Just down the road is Sidmouth, its promenade lined with icecream stalls. The diving platforms out at sea look tempting but I have more miles to cover. Grand Victorian hotels give way to old thatched-roof cottages and flint walls, interspersed with a smattering of modern homes with floor-to-ceiling glass.
Brixham is the next highlight, and by the time you reach it you’ll want to stretch your legs. Head for Breakwater beach and cafe, where you can get a takeaway coffee and stroll past moored sailing boats. On the Kingswear ferry to Dartmouth, the e-Niro gets attention from motorcyclists who follow me onto the boat. They ask about the range and price — just under £33,000 after the government grant — and seem impressed. From the Dartmouth side, it’s important to take the A379 south and follow signs to Stokenham. There are rollercoaster sections of road that give California’s Highway 1 a run for its money. And along the way are beaches such as Blackpool Sands, where you could quite happily stay for a week or two.
By the end of the first day’s driving, over the course of nearly six hours the e-Niro has clocked up 130 miles yet has 190 miles of charge remaining.At this rate it may beat its official driving range.
As if the first day of the road trip hadn’t confirmed it, the next day’s driving shows what an embarrassment of riches Britain has to offer. Leaving Frogmore, I take the tidal road, passing swans and herons on the water, before pausing to sniff around the Oyster Shack, a boho joint that locals say serves scrumptious seafood.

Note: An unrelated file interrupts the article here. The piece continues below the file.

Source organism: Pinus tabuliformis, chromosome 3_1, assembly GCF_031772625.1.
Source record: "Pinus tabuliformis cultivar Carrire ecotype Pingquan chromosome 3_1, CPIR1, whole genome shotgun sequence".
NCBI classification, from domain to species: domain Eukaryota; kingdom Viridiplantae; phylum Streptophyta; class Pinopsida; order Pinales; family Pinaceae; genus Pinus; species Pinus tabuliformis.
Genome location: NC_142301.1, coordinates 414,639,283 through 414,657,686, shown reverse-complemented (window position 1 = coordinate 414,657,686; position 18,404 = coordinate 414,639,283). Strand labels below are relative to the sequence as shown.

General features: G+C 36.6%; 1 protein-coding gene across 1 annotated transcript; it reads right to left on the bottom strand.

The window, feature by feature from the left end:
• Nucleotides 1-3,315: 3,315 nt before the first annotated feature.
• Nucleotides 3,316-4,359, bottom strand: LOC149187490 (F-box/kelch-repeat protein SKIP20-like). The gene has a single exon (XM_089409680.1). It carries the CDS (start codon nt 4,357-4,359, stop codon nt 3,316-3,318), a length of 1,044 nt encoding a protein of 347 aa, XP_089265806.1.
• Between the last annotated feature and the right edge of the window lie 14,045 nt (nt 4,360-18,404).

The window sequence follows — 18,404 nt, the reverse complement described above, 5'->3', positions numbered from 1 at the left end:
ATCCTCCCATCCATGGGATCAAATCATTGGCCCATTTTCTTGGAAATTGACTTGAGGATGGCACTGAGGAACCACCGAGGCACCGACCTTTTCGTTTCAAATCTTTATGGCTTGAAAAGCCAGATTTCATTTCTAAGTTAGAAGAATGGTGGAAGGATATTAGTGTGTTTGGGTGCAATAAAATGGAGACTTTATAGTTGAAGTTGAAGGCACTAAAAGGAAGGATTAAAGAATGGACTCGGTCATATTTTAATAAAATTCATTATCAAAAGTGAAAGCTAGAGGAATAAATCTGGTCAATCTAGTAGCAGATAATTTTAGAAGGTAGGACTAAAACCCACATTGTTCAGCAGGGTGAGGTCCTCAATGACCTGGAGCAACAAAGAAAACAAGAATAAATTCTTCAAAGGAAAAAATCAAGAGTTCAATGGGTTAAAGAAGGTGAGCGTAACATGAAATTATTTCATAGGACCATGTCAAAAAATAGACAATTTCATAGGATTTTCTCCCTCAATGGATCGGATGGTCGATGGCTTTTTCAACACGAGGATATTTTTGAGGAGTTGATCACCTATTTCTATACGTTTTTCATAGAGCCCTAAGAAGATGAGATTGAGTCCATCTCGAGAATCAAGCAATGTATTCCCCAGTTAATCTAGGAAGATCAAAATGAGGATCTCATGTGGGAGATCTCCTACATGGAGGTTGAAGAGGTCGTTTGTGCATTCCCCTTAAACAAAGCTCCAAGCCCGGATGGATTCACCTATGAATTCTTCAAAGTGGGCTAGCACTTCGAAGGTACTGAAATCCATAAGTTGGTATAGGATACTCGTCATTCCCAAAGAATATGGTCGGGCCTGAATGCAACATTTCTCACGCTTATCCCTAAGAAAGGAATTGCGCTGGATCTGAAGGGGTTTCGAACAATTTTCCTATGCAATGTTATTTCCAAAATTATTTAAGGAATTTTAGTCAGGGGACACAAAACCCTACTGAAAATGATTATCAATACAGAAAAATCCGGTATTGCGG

Next comes a surprise: the best coffee I have tasted, from a campsite at Mount Folly Farm. Overlooking Bigbury-on-Sea, it has better views than the famous Burgh Island Hotel. Little wonder the families I speak with say they love the place. It’s not yet eight in the morning, and on the beach surfers are washing down their boards after a sunrise session while locals walk the beach barefoot with their dogs.
After a free ferry from Devonport (you pay on the return journey) the next possible stopover is Looe, before I pick up another ferry at Bodinnick. The short cut the ferry affords justifies the £5 fare, and the colourful houses at Fowey mean you can’t help but hand over the money with a cheery smile.
The Kia threads through the narrow streets of Mevagissey and powers on past the Lost Gardens of Heligan. The gardens were brought back to life in the 1990s and are a day trip in their own right.
The most peaceful place I encounter is Portholland. The hidden hamlet is so small that it’s not marked on my road atlas — look for Caerhays Castle to find it — and was one of the sets for Tim Burton’s film Miss Peregrine’s Home for Peculiar Children. Other than a solitary cyclist, I don’t see any signs of life.
One final stop before the finish: the Hidden Hut, on Porthcurnick beach. To find it, follow signs to Portscatho and park at the top of the hill; then take in the air and sights as you wander down to the bay. The food is always delicious — I have hake and chorizo stew — and explains why this is one of the most popular retreats on the Roseland peninsula.
By the time the e-Niro rolls down the hill and into my final destination of St Mawes, it has travelled 222 miles and still has 115 miles of driving range remaining, according to the digital dashboard, outdoing the car’s official figure. Road trips are about discovering new places, people and things. Going by electric car is also about discovering a new way to travel ?